The Hindu nationalist movement also had a crucial year in 1984. The Vishva Hindu Parishad (World Hindu Council, VHP), a religious movement led by Hindu monks, and its political ally, the Bharatiya Janata Party (Indian People's Party, BJP) began a campaign to remove the sixteenth-century Babar mosque from the alleged birthplace of the Hindu god Rama, one of the major gods of the Hindu pantheon. The mosque was located in the northern Indian pilgrimage center Ayodhya, and, according to an inscription on the mosque, it had been built by the Mughal general Mir Baqi in 1528. Local belief which dated back to the pre-colonial period had it that the mosque had been built on a destroyed temple for Rama and, actually, was situated on the birthplace of this god. The mosque had been closed by the government since 1949, when unknown Hindu activists placed an image of Rama inside it. Despite some agitation after independence, there had not been much of an effort to change the status quo.(4) This changed completely when the VHP and BJP entered the stage. Both the VHP and the BJP are part of a parivar (family) of organizations, supported by the Rashtriya Swayamsevak Sangh (National Volunteer Corps, RSS), a militant group which has been in the forefront of Hindu nationalism since its founding in 1925.(5) Despite this "family-connection" between the VHP, the BJP and the RSS, they have considerable independence and important differences in aims, strategy and leadership. In September 1984, the VHP organized a demonstrative procession of trucks called: "Sacrifice to Liberate Rama's Birthplace." This procession went to the state capital, Lucknow, where it attracted large crowds. It was supposed to end in a huge rally in Delhi, but the rally fell flat due to the assassination of Mrs. Gandhi. The anti-Sikh pogrom going on at the same time drew attention away from Hindu-Muslim tensions surrounding Babar's mosque in Ayodhya, but only for a short time. A surprise decision of a district judge in Faizabad led to the opening of the mosque for the Hindu public in 1986. This decision could not have taken place without the assent of the central government.(6)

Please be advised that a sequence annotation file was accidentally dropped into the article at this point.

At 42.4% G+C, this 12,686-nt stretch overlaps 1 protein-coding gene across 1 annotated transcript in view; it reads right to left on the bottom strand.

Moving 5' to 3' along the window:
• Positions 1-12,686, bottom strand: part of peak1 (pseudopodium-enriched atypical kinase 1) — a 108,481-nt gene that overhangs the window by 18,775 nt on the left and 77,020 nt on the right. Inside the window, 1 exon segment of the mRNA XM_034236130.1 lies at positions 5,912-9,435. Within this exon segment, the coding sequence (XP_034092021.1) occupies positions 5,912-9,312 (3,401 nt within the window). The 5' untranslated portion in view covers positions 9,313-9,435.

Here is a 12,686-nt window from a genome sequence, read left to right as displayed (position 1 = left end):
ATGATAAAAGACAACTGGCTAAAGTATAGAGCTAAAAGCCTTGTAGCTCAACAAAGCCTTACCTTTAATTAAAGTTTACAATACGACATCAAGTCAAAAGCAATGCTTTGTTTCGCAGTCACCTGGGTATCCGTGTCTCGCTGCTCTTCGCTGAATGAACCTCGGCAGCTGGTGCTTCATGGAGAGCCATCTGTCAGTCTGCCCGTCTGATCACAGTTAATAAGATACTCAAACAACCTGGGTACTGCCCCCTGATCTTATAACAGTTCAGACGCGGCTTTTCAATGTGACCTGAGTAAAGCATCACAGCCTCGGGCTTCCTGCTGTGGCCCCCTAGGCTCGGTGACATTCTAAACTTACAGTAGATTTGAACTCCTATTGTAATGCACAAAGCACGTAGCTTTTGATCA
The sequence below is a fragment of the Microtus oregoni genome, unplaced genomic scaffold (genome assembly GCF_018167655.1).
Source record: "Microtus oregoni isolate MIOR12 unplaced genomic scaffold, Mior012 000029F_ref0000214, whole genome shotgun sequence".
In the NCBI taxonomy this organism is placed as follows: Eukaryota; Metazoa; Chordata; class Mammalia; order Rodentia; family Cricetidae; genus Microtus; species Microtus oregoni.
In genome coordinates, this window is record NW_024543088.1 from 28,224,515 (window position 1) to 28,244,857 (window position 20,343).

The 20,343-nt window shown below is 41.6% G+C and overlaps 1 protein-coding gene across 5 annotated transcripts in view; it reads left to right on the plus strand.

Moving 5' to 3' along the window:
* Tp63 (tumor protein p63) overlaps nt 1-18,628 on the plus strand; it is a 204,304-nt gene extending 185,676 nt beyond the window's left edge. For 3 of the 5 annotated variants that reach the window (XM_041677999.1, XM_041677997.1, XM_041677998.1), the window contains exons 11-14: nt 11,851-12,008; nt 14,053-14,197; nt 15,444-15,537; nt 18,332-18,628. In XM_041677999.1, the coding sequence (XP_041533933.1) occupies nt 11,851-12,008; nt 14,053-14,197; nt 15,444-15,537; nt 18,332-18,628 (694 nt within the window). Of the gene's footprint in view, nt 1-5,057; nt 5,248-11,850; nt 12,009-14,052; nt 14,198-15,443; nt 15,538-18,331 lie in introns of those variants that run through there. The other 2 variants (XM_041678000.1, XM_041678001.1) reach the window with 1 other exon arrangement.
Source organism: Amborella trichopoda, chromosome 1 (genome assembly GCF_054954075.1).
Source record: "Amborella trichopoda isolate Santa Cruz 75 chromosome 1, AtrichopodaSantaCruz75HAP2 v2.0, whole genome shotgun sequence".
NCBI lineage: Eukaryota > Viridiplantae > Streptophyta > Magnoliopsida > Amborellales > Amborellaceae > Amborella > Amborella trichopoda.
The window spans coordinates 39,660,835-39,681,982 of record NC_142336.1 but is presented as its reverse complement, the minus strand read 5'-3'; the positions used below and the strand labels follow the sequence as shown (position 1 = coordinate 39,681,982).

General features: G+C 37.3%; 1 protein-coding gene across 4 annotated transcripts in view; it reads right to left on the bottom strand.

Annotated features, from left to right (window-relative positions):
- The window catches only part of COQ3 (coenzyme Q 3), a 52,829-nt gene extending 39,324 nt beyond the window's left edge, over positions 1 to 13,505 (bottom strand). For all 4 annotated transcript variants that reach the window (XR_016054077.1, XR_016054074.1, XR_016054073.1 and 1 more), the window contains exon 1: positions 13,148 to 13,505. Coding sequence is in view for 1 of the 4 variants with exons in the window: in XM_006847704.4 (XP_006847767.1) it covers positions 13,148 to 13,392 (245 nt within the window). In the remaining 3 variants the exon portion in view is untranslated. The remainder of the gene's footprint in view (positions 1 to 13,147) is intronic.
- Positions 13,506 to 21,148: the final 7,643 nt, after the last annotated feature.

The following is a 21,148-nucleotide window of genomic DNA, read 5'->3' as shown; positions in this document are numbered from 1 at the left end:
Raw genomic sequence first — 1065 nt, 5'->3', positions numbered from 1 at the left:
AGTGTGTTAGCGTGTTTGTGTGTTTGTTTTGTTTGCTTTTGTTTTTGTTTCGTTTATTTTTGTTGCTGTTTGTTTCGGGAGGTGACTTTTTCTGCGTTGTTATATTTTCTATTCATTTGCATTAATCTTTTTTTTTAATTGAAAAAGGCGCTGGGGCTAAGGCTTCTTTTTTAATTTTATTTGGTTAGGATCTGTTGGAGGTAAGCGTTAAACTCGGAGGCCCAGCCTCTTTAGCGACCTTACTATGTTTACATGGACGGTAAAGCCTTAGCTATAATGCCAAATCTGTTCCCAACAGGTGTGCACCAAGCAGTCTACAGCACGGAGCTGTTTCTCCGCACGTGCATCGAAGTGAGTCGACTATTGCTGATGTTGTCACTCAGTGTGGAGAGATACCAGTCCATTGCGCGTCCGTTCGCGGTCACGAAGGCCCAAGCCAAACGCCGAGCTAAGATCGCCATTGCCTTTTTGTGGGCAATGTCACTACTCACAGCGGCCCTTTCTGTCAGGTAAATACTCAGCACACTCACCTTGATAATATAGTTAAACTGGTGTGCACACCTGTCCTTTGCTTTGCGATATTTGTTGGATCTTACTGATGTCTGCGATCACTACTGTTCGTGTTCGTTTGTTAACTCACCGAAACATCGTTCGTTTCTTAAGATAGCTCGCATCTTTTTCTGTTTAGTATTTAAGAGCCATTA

In 1988 the BJP and the VHP organized a number of demonstrative processions throughout the country, and even among migrant communities abroad, in which bricks were consecrated for use in the temple that would be built in the mosque's place. In the elections of 1989, the Congress Party of Mr. Gandhi lost its majority in Parliament, and the opposition Janata Party of V.P. Singh replaced it, with the parliamentary support of the BJP. Despite its official support of the new government, the VHP-BJP alliance continued its agitation for the replacement of the mosque with a temple. In 1990 they organized a large procession, led by L.K. Advani, the leader of the BJP, which started in Somnath in western India and was meant to end in Ayodhya, with the ultimate goal of destroying the temple. The procession was stopped in Bihar, and Advani and a number of his lieutenants were arrested, leading to the BJP's withdrawal of parliamentary support for Singh's government. The 1991 elections brought the Congress Party to power again in the wake of the assassination of its leader, Rajiv Gandhi, who had been killed by Sri Lankan Tamil separatists in southern India. The BJP, which had grown enormously in the years of Ayodhya agitation, continued its campaign for the destruction of the Ayodhya mosque.